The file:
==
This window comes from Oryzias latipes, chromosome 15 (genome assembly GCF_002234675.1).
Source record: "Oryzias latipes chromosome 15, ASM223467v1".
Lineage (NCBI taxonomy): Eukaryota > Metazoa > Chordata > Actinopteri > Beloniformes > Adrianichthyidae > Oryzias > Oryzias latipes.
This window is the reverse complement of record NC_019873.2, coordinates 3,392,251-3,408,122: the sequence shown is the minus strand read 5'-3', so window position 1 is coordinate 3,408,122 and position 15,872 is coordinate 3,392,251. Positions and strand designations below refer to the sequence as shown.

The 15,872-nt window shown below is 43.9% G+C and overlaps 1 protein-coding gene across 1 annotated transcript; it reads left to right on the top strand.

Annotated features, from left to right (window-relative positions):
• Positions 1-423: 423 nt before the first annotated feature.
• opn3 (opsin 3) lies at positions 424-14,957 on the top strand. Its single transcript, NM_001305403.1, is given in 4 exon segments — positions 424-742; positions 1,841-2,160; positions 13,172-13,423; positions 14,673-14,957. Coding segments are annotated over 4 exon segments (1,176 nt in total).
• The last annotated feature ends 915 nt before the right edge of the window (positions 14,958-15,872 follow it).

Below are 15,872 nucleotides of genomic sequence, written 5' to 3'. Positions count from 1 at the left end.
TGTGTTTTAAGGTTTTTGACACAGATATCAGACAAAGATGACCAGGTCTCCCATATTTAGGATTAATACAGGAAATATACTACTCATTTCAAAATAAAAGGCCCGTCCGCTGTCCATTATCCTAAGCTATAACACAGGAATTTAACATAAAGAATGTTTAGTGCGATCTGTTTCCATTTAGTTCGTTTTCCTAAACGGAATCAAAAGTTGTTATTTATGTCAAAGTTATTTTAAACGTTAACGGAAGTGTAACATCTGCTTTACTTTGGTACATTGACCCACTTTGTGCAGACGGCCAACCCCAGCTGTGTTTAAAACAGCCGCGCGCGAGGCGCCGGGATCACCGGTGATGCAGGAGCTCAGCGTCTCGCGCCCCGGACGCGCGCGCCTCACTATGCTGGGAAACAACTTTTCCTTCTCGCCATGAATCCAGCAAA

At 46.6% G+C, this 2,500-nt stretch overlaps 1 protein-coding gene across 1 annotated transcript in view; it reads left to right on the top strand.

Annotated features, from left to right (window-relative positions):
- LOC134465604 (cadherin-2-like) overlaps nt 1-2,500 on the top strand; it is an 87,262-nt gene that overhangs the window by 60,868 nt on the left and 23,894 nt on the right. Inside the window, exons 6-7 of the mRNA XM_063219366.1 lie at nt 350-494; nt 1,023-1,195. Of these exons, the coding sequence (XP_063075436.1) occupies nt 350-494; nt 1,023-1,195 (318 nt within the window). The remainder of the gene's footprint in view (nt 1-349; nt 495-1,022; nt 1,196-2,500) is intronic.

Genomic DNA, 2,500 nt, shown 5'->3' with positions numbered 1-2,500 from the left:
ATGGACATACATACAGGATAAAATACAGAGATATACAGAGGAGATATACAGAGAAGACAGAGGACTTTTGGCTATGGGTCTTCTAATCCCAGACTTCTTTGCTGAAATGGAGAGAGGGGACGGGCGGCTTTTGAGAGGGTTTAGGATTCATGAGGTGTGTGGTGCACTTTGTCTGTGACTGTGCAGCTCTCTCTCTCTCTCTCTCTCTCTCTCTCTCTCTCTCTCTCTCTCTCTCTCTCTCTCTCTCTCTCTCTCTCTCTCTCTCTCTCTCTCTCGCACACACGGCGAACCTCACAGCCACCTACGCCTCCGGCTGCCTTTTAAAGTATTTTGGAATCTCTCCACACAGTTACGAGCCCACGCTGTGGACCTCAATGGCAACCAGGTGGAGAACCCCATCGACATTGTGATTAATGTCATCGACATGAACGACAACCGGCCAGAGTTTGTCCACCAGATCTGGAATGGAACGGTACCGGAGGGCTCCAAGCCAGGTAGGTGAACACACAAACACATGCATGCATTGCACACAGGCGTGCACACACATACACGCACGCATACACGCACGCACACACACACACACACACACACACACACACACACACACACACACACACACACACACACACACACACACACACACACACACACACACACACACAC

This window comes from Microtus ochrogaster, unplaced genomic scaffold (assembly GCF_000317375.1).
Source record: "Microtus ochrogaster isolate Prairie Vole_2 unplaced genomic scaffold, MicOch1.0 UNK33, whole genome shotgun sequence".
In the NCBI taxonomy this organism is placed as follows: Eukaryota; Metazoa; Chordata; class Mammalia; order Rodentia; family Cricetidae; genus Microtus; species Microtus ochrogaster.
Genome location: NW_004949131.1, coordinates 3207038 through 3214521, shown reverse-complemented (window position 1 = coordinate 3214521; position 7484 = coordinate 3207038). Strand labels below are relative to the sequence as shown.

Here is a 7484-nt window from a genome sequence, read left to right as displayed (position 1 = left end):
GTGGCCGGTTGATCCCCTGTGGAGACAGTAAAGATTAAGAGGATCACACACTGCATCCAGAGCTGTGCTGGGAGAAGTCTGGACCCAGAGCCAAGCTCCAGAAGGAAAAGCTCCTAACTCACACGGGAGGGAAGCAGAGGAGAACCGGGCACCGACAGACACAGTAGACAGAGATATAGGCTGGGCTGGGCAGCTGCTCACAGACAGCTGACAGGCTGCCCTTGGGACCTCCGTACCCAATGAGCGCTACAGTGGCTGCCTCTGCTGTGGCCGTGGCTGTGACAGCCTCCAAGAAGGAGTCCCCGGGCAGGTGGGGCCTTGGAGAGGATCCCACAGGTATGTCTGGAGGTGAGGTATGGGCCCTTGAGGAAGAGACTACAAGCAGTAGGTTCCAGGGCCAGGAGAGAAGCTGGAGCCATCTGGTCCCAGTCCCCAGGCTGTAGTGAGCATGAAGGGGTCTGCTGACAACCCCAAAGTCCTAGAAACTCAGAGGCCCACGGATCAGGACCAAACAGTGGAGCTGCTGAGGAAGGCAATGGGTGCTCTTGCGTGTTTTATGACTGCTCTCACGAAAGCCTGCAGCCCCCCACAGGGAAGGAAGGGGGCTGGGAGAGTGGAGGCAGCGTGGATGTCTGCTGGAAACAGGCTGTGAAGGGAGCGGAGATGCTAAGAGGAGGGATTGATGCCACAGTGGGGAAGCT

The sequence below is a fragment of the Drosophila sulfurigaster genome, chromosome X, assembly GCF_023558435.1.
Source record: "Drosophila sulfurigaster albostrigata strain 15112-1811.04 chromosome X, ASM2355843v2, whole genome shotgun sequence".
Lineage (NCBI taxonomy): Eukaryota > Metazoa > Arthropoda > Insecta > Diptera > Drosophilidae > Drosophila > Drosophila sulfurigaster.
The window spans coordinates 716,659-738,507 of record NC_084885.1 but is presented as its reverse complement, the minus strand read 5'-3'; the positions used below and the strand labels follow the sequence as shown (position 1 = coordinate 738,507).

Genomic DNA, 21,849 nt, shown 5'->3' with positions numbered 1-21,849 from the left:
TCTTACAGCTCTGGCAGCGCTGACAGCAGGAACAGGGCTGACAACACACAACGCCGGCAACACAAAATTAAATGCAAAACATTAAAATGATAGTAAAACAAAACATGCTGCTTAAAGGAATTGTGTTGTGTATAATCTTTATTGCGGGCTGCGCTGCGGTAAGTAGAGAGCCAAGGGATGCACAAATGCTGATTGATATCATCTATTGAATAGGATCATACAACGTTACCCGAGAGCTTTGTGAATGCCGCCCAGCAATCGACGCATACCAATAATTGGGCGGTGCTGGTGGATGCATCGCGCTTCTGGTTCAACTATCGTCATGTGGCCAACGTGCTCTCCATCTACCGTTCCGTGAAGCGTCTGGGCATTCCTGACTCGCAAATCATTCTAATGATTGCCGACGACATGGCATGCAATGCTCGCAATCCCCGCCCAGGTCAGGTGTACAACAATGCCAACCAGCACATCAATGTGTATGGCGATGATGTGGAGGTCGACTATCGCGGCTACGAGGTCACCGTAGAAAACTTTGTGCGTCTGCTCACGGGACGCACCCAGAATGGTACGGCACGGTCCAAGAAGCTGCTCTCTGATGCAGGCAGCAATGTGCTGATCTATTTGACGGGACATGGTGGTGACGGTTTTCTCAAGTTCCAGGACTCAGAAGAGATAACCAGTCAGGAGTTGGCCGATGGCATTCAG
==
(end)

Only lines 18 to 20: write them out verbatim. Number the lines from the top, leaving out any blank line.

Source record: "Microtus ochrogaster isolate Prairie Vole_2 unplaced genomic scaffold, MicOch1.0 UNK33, whole genome shotgun sequence".
In the NCBI taxonomy this organism is placed as follows: Eukaryota; Metazoa; Chordata; class Mammalia; order Rodentia; family Cricetidae; genus Microtus; species Microtus ochrogaster.
Genome location: NW_004949131.1, coordinates 3207038 through 3214521, shown reverse-complemented (window position 1 = coordinate 3214521; position 7484 = coordinate 3207038). Strand labels below are relative to the sequence as shown.